Recently, an estranged relative (emphasis on “strange”) suggested shipping "Georgia," my 1966 Oldsmobile to Europe for some high-speed touring, and then eventually selling the vehicle at a profit as an exotic American muscle car. It's a bizarre idea, and I was a bit leery of it for several reasons.
First, when driven properly (i.e. as in the way it is supposed to be driven) a ‘66 Olds only gets about eight miles to the gallon. Right now gas hi-octane costs about $8.50 per gallon in Great Britain, plus the cost of boosters for the original high compression engine, which is rated for 104 Octane. Second, my Cutlass is an aircraft carrier size convertible made for American freeways. It was built with the premise that the sheer weight of the vehicle would "pull it through corners" so it wasn't designed for nimble handling on narrow alpine roads. Third, with old cars, things don't wear out, they just break, so my biggest concern is getting parts for a 45-year old vehicle. Even getting parts in the U.S. has been a challenge, so the probability of finding parts in Europe is an iffy proposition at best … as is the prospect of being stranded in a 3,300 pound vehicle on narrow European roads. So my fantasy of skylarking across Europe in my antique Olds, and then selling it at a ridiculous profit will probably remain a dream for now, but I did find an interesting solution for addressing the issue of unplanned breakdowns. There is a company called RAC Breakdown that specializes in helping stranded motorists in the United Kingdom and Europe for about $40 U.S. a year. And unlike its American counterpart, AAA, RAC's service technicians are focused on repairing the vehicle where it broke down, not on towing it to the nearest garage. According to their Web site, one out of five vehicles needs to be towed for service, but 80% of the time the vehicle is repaired on the road.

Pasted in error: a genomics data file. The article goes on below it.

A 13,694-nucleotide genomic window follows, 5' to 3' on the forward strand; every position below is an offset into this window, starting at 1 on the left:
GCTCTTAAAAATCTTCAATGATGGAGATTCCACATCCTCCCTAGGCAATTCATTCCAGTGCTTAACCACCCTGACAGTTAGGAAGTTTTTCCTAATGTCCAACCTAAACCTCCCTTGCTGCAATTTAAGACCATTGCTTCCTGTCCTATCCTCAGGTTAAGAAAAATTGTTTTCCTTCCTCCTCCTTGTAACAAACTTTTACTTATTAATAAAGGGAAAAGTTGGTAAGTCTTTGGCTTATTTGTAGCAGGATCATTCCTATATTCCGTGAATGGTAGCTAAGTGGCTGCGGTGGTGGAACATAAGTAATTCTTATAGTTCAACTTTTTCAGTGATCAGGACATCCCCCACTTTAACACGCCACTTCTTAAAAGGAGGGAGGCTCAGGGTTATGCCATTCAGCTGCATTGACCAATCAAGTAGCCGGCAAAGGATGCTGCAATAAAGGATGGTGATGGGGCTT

It is doubtful that RAC could fix my Olds on the spot (they probably have metric wrenches), but at least they could tow it!
Allthough on second thought, their trucks look rather small. Oh well. Europe, my family, and the Autobahn will just have to wait.